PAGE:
Saturday, October 25, 2008
This week, instead of taking the A train home, I accidentally took the D train from Columbus Circle to the Bronx. I didn't realize my mistake until after W145th street, when it went express for several stops. The car was full. Those with seats sat with eyes closed and heads bobbing, exhausted from the days' work. Those standing clung wearily to the metal bars overhead. After the doors closed, silence enveloped the train. Soon a man began sermonizing in Spanish. Ordinarily I am put off by people who proselytize on trains-- usually they have wild eyes filled with anger and wrath. But this man spoke in the singsong, gentle voice of a priest. I suddenly felt like I was in mass, the subway a cathedral. A momentary peace settled on the train. The man finished, and the train returned to silence. The next station fractured the peace as passengers rushed out, eager to reach home.
Monday, October 20, 2008
My next door neighbor is Mrs. Katz. She is in her seventies and stays home most of the day. When we cross paths, she usually asks me what's the weather like outside? Neither of us can see the sky from our apartments. Sunlight trickles in around the edges of the windows, but sometimes it's deceptive. While walking my dog, I met Mrs. Katz six months ago. "Does he bark?" she queried, a little testy. I assured her that he is a very good dog. "Good," she continued, "I like dogs. But I can't stand cats. Just can't stand them." "But your name is Katz!" I teased. "I know," she said, breaking into a mischievous smile, "Funny isn't it? Just can't stand cats!"
Saturday, October 18, 2008
I just met Tamara, my upstairs neighbor. Six months ago I moved into this building, and since then the bumps upstairs having been gradually worse (more so now that the weather is cooler and I am spending more time indoors). This morning, I reached my limit. I had debated for weeks about whether to knock on the door upstairs to find out what all these bumps were about. I was nervous, fearing an angry reprisal for interrupting my neighbor's world in my new building. But Tamara is lovely. She is an old Russian Jewish lady, in her late seventies. Her memory is fading (I had to introduce myself three times). She invited me into her place and we talked about the bumps in this building. They bother us both. Now that I have met Tamara, I understand. I don't want to come home one day to a big bump, followed by silence.
Tuesday, October 14, 2008
My dog likes to sniff everything: newly sprinkled lamp-posts, icecream that escaped a child's tongue and has dried on the sidewalk, discarded chicken bones (where do they come from? I never see anyone walking down the street gnawing on a chicken leg. But if they're on the sidewalk, my dog finds them). This morning he tried to sniff an old man while crossing the street. The man took it in good humor, in fact seemed enamored of the dog (everybody loves my pooch, this is an objective fact). He smiled adoringly down at the overzealous canine. "Well, hello Mr. Nosey," he laughed, then continued stiffly and slowly on his way.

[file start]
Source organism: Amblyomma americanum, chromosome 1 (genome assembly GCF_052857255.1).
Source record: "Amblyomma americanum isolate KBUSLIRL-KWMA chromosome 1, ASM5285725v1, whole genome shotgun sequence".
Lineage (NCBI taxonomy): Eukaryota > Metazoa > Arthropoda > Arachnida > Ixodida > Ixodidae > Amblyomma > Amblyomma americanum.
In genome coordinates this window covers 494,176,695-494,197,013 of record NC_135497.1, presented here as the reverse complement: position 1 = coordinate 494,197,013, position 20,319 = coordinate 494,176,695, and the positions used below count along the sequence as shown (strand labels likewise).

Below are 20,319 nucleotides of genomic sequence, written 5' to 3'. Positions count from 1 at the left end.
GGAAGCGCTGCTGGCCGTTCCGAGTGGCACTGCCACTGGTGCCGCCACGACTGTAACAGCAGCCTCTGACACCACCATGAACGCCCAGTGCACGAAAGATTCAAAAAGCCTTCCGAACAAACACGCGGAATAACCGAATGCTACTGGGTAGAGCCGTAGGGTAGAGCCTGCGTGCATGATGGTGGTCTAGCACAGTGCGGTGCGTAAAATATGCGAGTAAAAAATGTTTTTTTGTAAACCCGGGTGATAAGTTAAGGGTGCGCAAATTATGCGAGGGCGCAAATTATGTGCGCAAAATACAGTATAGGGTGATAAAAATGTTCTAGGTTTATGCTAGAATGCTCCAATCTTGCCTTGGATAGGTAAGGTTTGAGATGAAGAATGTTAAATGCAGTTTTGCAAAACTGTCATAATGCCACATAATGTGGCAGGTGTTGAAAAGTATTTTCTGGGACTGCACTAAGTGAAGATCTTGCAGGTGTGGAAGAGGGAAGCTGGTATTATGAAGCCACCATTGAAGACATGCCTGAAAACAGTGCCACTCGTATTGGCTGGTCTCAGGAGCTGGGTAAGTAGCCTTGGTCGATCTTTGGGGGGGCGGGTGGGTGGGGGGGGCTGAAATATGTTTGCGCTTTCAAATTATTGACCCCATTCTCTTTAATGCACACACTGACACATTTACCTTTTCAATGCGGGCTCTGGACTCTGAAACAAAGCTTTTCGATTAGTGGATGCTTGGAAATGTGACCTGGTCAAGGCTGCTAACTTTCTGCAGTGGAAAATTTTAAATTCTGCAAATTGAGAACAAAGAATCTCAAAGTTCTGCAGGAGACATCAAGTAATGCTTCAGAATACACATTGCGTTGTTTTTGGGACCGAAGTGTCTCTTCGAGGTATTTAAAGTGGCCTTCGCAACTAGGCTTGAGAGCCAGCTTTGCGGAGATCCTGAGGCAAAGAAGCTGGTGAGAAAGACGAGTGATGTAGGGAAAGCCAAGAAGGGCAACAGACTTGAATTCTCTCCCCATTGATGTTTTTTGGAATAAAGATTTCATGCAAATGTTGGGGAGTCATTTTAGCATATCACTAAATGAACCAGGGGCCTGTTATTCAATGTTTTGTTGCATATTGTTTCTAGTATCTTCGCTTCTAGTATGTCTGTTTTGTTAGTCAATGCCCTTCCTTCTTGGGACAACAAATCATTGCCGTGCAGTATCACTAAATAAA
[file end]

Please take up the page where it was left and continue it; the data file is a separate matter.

Sunday, October 12, 2008
The other day, while riding the elevator up from the 190th St. A-line stop, I crossed paths with a woman and her four year old (?)adopted son. They must live somewhere near me-- I have seen them a few times before, usually riding in the elevator. Though I know they don't live there. Three other children were in the elevator. They were rambunctious and loud. The little boy, who looks Indian and has silken, raven, straight-as-an-arrow hair cut in a bowl shape, calmly reached for his adopted mother's hand. He kissed it, then smiled quietly up at her. Neither of them said a word as the elevator rose amid the anxious chatter of the others.
Wednesday, October 8, 2008
In my neighborhood there is a man who goes into the Heather Garden in Fort Tryon Park almost every night just before sunset. He has white hair and wears a faded denim shirt falling precipitously over a prominent belly. He heads to the terrace overlooking the Hudson and the Westside Highway, and unpacks his bag: a full bottle of wine and a radio tuned to opera. On warm nights, he brings a lawn chair and enjoys the view from the lawn sloping down to the terrace. He comes alone, but sometimes finds others (drinking beer) on the terrace. I once remarked to a friend, "How sad, he's always drinking alone." My friend's reply, "Maybe he's happy." I hadn't considered that. Maybe he is happy. There are worse things than drinking wine and listening to opera while the sun sets over the Hudson.
Sunday, October 5, 2008
Fall is here for good. These days I'm wearing a light jacket (although not yet necessary). How I really know fall is here to stay (and winter's not far behind) is by the sounds. Maybe it's a change in the cloud cover. Maybe it's a change in my mentality. But the sounds of fall are crisper, like the apple cider of the season. Planes overhead sound closer. The hum of the traffic from the West Side Highway sounds more like a rumble than a soft current lapping at the banks of the Hudson. The edges of everything become harder, more defined in fall. In preparation for the snap! of winter.
Friday, October 3, 2008
On the A line the other day I sat across from a middle-aged man busily absorbed in a cross word puzzle. He wore a black shirt boldy emblazoned with "IMPOTENCE: Nature's Way of Saying No Hard Feelings." That got me thinking. Was he a poster grown-up for Viagra? Why else would he broadcast something like that? He didn't look like he had problems in that department, not that it's readily apparent on the subway. But he didn't have the buggy-eyed look of someone who's down on his luck with the ladies. There was none of the bitterness about him common to those who have difficulties with the opposite sex. No, he simply looked seriously absorbed in his crossword puzzle. On the NYC subway you see everything, including an unassuming man in a loud t-shirt.